It’s been a while since I provided an update on the state of California psychedelics law, but there have been a few important updates in the last few weeks, so it’s now that time.
Before jumping in, I’ll remind readers that currently, all psychedelics are illegal under federal law unless a person has received an exemption, which is no easy task. Psychedelics are also illegal under California law. A handful of local jurisdictions have decriminalized psychedelics, but this has zero effect on federal, state, or even county law, and to boot may not even change local criminal laws. Generally, these only tell local law enforcement to make enforcement of local laws a low priority. And that hasn’t stopped arrests or enforcement in all cases, even in those cities.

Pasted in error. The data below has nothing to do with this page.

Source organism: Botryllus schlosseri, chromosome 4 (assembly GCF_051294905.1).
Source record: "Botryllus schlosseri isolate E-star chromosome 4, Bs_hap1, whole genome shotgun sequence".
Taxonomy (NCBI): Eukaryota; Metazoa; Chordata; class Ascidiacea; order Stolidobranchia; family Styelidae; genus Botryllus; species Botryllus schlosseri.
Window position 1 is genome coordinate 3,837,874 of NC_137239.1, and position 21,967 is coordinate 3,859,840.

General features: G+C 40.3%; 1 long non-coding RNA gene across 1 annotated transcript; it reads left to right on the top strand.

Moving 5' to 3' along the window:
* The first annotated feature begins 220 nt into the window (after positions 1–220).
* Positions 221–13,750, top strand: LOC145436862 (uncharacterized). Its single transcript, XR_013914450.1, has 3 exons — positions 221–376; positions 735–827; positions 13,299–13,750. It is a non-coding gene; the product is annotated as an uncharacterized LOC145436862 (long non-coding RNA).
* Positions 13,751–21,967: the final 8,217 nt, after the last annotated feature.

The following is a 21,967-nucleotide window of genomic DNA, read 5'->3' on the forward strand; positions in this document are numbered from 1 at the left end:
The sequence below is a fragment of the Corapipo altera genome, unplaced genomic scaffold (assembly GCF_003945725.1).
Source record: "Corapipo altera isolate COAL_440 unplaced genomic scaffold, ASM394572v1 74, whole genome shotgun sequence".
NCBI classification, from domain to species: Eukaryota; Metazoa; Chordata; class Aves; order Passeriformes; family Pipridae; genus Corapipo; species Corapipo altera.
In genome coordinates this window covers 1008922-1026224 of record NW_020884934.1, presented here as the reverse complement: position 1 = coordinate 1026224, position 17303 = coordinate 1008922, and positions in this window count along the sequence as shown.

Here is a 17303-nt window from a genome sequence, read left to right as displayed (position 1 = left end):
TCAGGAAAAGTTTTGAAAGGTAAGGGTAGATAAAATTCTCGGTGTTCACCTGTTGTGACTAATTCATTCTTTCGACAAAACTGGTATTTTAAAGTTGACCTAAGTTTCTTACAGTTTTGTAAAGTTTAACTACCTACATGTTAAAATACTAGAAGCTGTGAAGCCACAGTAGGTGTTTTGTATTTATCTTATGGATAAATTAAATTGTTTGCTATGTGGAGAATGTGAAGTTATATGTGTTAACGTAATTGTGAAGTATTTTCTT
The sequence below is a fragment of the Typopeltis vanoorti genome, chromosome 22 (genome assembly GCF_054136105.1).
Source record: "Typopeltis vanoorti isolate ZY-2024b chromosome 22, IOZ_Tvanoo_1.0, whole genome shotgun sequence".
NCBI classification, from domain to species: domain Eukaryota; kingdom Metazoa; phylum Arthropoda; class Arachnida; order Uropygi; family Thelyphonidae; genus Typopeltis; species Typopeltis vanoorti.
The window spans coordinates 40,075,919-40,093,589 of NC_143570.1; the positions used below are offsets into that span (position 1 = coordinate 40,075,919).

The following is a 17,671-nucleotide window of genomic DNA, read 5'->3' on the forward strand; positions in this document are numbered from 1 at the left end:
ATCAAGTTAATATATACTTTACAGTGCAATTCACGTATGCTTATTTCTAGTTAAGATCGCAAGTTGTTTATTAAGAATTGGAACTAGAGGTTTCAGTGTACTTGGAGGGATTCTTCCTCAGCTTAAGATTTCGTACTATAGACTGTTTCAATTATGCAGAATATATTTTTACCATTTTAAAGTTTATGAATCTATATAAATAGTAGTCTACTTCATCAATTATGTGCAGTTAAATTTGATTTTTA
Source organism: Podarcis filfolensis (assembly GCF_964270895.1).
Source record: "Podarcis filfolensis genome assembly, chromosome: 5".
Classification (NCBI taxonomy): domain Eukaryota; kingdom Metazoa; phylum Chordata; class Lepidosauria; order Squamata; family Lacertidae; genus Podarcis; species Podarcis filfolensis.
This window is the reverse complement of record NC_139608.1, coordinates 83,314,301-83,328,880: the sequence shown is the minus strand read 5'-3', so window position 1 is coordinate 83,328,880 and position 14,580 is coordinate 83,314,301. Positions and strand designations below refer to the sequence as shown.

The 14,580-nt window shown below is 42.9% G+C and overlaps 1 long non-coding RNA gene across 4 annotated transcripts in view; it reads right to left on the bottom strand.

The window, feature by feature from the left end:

With that out of the way, let’s talk about the two statewide efforts to provide access to psychedelics. The first up is SB-519, a bill that would have decriminalized a host of different plant and synthetic psychedelics and really changed penalties and enforcement. If you haven’t read my prior posts, keep in mind that SB-519 is not a legalization bill but a decriminalization bill, and that may be why it caught any traction in the